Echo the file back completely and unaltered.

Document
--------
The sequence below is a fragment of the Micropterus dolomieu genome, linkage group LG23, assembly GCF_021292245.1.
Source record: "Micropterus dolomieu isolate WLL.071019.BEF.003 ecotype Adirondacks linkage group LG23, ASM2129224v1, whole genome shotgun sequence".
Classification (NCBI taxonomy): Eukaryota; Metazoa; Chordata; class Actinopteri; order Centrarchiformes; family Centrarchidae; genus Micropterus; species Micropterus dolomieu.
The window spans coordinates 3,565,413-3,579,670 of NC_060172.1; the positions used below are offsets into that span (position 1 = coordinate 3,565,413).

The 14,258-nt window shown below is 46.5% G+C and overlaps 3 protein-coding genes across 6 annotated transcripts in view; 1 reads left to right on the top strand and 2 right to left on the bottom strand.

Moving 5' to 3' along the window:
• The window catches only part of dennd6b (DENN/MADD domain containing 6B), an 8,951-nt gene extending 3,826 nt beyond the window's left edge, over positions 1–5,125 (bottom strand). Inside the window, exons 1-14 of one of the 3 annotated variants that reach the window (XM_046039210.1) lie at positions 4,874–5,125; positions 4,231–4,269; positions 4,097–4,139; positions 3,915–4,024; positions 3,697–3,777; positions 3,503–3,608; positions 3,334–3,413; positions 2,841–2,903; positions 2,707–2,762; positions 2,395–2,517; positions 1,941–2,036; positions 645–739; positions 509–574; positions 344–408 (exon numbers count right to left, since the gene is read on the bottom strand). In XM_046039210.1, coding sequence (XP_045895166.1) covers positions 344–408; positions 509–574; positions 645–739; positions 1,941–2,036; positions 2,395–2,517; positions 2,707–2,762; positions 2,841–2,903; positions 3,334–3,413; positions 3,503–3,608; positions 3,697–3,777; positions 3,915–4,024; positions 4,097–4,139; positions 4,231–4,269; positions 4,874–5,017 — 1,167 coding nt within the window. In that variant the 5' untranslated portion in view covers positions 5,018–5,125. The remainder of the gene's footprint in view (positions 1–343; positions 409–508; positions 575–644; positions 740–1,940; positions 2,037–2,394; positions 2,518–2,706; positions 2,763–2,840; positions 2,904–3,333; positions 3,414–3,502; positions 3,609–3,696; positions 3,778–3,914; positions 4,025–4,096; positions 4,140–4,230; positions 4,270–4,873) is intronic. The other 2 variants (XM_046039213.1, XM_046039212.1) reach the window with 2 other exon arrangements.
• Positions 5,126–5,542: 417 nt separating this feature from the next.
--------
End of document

The sequence below is a fragment of the Micropterus dolomieu genome, linkage group LG23, assembly GCF_021292245.1.
Source record: "Micropterus dolomieu isolate WLL.071019.BEF.003 ecotype Adirondacks linkage group LG23, ASM2129224v1, whole genome shotgun sequence".
Classification (NCBI taxonomy): Eukaryota; Metazoa; Chordata; class Actinopteri; order Centrarchiformes; family Centrarchidae; genus Micropterus; species Micropterus dolomieu.
The window spans coordinates 3,565,413-3,579,670 of NC_060172.1; the positions used below are offsets into that span (position 1 = coordinate 3,565,413).

The 14,258-nt window shown below is 46.5% G+C and overlaps 3 protein-coding genes across 6 annotated transcripts in view; 1 reads left to right on the top strand and 2 right to left on the bottom strand.

Moving 5' to 3' along the window:
• The window catches only part of dennd6b (DENN/MADD domain containing 6B), an 8,951-nt gene extending 3,826 nt beyond the window's left edge, over positions 1–5,125 (bottom strand). Inside the window, exons 1-14 of one of the 3 annotated variants that reach the window (XM_046039210.1) lie at positions 4,874–5,125; positions 4,231–4,269; positions 4,097–4,139; positions 3,915–4,024; positions 3,697–3,777; positions 3,503–3,608; positions 3,334–3,413; positions 2,841–2,903; positions 2,707–2,762; positions 2,395–2,517; positions 1,941–2,036; positions 645–739; positions 509–574; positions 344–408 (exon numbers count right to left, since the gene is read on the bottom strand). In XM_046039210.1, coding sequence (XP_045895166.1) covers positions 344–408; positions 509–574; positions 645–739; positions 1,941–2,036; positions 2,395–2,517; positions 2,707–2,762; positions 2,841–2,903; positions 3,334–3,413; positions 3,503–3,608; positions 3,697–3,777; positions 3,915–4,024; positions 4,097–4,139; positions 4,231–4,269; positions 4,874–5,017 — 1,167 coding nt within the window. In that variant the 5' untranslated portion in view covers positions 5,018–5,125. The remainder of the gene's footprint in view (positions 1–343; positions 409–508; positions 575–644; positions 740–1,940; positions 2,037–2,394; positions 2,518–2,706; positions 2,763–2,840; positions 2,904–3,333; positions 3,414–3,502; positions 3,609–3,696; positions 3,778–3,914; positions 4,025–4,096; positions 4,140–4,230; positions 4,270–4,873) is intronic. The other 2 variants (XM_046039213.1, XM_046039212.1) reach the window with 2 other exon arrangements.
• Positions 5,126–5,542: 417 nt separating this feature from the next.